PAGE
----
Herein lies the dilemma. On one hand, we can all see the critical need to get information that can, in turn, make us safer. In some cases, like in the case of the missing child or terrorist attack, there is a huge emotional component and a sense of urgency. The idea of keeping options open in extreme cases seems appealing in this context. To say otherwise is to suggest that, as a parent you would not go to the most extreme measures to protect your child, for example torture. I know I would.
The problem with this analogy for me is that the government wants to keep its options open, and in so doing, ask us to trust that it will not abuse the authority given to it by using its most extreme options only in the most extreme circumstance. The McCain bill has come up at this time because the current administration has already abused that trust. There are people, even citizens, being held in terrible conditions and who are being tortured by some definition of the term right now and the government wants exceptions to the anti-torture law so that the practice can continue.
Representative John P. Murtha, the Pennsylvania Democrat who sponsored Mr. McCain's language, said in support of the bill: "Torture does not help us win the hearts and minds of the people it's used against, Congress is obliged to speak out." "If we allow torture in any form," Mr. Murtha said, "we abandon our honor."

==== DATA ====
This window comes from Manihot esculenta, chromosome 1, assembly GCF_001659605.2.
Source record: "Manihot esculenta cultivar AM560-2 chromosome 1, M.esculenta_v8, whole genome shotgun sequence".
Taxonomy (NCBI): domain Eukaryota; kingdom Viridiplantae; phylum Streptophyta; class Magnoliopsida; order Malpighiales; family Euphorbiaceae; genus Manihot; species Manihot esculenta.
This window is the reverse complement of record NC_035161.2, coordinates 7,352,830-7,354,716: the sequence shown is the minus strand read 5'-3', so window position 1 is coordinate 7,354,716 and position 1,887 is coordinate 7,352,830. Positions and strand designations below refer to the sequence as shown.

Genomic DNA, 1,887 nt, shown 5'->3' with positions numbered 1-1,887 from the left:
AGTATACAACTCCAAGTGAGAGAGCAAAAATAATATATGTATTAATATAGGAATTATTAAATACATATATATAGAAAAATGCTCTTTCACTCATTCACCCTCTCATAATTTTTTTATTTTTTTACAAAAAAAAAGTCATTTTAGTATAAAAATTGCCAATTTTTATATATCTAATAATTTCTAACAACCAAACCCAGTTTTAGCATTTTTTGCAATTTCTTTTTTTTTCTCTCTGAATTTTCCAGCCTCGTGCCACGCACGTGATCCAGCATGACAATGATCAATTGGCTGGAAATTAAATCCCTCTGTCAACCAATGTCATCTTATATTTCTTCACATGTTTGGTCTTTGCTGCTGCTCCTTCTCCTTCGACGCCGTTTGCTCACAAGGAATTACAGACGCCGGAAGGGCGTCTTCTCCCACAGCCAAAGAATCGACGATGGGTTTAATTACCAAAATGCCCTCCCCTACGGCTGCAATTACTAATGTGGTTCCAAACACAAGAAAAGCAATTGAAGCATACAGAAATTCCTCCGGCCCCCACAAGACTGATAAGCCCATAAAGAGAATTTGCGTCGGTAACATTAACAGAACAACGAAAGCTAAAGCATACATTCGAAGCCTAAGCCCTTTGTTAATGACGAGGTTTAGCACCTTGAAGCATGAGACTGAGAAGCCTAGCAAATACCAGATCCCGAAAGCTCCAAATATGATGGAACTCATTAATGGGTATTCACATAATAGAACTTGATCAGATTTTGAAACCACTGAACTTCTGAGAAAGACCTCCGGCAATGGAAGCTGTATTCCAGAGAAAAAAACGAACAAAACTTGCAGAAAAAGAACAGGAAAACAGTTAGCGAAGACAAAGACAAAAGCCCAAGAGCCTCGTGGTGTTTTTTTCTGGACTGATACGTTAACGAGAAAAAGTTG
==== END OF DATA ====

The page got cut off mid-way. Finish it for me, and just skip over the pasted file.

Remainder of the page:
This debate is happening at a time when our government lacks credibility both at home and abroad. At the same time that Secretary of State Condoleezza Rice is traveling the globe assuring the world that the US is not currently torturing anybody, her boss is lobbying to soften anti-torture language in legislation that will govern the course of future prisoner treatment. This is a little reminiscent of the good soldier, Colon Powell, assuring the world that we were invading Iraq because it possessed weapons of mass destruction. The government’s position is disingenuous, but even this fact does not make the debate any easier.
The fact is that we need information on what potential threats to our security exist. This need is even more acute when we stand as an occupying army in a region of the world where people are already predisposed to hate and distrust us. There must be ways, short of inhumanity, by which this information can be obtained. I’m afraid that the Bush administration has made the use of torture an option by its own actions in failing to gain support and consensus for its actions, and by demonstrating that it has little or no regard for the opinions of its allies or its enemies. The outing of Valerie Plame is but one example of the administration’s complete disregard for reasonable, methodical, and acceptable methods of intelligence gathering. The message sent to potential sources of information by that act of treason was to say to all of those individuals or countries that our government puts politics first, and that it therefore could not be relied on to protect them. The other shoe has been dropped when we say that we will keep open the option for torture when those same potential sources refuse to cooperate voluntarily. Our government’s position is now that we will abandon the carrot and adopt the water board as our principal tool for intelligence gathering. In short, by foreclosing all other available options for gathering in formation, they have left torture as their only option.
Clearly Senator McCain does not trust that our current government can set limits on the treatment of prisoners and therefore he feels the need to tie military funding to prisoner treatment. If it is a matter of trust, I choose Senator McCain.